European copyright overhaul rejected by MEPs

Partial win for internet companies after halt to update intended for digital age

The European Parliament in Strasbourg. Members of the parliament on Thursday opted to reject a copyright law which now has to go back to tripartite discussions. Photograph: Patrick Seeger/EPA

The European Parliament in Strasbourg. Members of the parliament on Thursday opted to reject a copyright law which now has to go back to tripartite discussions. Photograph: Patrick Seeger/EPA

 

The European Parliament has narrowly voted to reject draft reforms to the EU’s copyright laws, delivering a partial victory for campaigners including Google and Wikipedia that say the rules will severely restrict internet freedom.

MEPs decided to stop progress in negotiations on an update of the EU’s copyright directive, designed to give news publishers and other media fairer fees from internet giants.

The update would be the first since 2001 and the plan to revise copyright rules for the digital age has produced one of the fiercest battles fought over EU tech policy, with lobbying from opponents led by internet giants and the backing of figures such as Tim Berners-Lee. Those in favour of the plans, which have been over two years in the making, include publishers as well as Paul McCartney, the former Beatle, and others in the music sector.

Content filters

One of the most contentious aspects of the plan rejected by MEPs would have required internet platforms – notably YouTube, which is owned by Google – to use content filters, so that material uploaded by users did not breach copyright rules. It would have also meant that search providers such as Google could have been asked to pay publishers for showing brief clips of content.

A petition against the reforms called “Save Your Internet” has gathered more than 700,000 signatures in recent weeks. Wikipedia, which has run banners on its French, Spanish and Italian sites urging its users to press MEPs to reject the reforms, would have been exempted from the filter obligations.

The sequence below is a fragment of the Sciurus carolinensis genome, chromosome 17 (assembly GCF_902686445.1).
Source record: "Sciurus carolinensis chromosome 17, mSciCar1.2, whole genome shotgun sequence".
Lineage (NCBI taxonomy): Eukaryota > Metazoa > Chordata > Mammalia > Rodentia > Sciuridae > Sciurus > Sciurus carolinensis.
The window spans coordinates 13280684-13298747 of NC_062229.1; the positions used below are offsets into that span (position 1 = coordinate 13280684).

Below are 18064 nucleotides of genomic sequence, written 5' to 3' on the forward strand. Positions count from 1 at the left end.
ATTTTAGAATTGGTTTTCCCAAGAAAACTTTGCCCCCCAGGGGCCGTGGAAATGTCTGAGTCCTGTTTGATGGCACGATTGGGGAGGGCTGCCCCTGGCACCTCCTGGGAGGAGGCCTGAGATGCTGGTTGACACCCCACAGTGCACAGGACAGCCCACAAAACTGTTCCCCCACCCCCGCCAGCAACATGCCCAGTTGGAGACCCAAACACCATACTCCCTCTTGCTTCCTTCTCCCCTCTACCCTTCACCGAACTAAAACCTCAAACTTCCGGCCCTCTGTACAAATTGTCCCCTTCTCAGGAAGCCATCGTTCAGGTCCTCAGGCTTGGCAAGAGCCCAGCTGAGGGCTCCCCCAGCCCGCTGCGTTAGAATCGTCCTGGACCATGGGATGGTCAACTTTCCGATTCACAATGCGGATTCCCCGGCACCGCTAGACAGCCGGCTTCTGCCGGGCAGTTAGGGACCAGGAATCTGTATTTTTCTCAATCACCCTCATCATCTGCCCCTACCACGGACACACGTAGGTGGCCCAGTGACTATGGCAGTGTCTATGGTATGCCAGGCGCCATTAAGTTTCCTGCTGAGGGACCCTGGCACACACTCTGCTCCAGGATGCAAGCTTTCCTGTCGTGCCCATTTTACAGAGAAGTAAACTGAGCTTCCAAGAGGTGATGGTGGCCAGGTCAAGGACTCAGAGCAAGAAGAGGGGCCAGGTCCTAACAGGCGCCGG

MEPs will now have to rework the intended regulations before a fresh vote in September. Should a compromise be reached, the parliament would negotiate with EU governments and the European Commission on a final text.

Revamp

The commission proposed a revamp of its copyright rule in 2016 to help redress the balance between content creators – such as newspapers and magazines – and internet companies on whom they increasingly rely to support their business models.

Supporters of tougher EU copyright laws argue that Europe’s publishers and creators need greater protection from US internet giants during a time of transatlantic tension over trade.

“It is inexplicable how some people want to support internet capitalism when others are calling for ‘America First’ and exploiting our creative industries. We should be standing at the side of Europe’s creatives,” said Axel Voss, the centre-right MEP in charge of agreeing a compromise, ahead of the vote.

Mr Voss described campaigns declaring the end of internet freedom and “death of memes” as “fake news”.

Missed opportunity

Anders Lassen, president of the European Grouping of Societies of Authors and Composers which backed the reforms, said the vote was a missed opportunity. “This vote was never about censorship or freedom of speech. It was only about updating the copyright rules to the 21st century and ensuring that creators get a fair remuneration when their works are used in the digital space,” he said.

Maud Sacquet, policy manager at the Computer & Communications Industry Association, which represents Google and Facebook and lobbied against the reforms, said: “The parliament has now an opportunity to adopt balanced and future-proof copyright rules, an important step to achieve a real, thriving digital single market.”

Andrus Ansip, vice-president of the commission in charge of digital policy, said it was time for both sides of the campaign to “stop the lobby slogans and start looking for a solution”.

“We should not accept leaving artists and quality media unprotected,” said Mr Ansip. – Copyright The Financial Times Limited 2018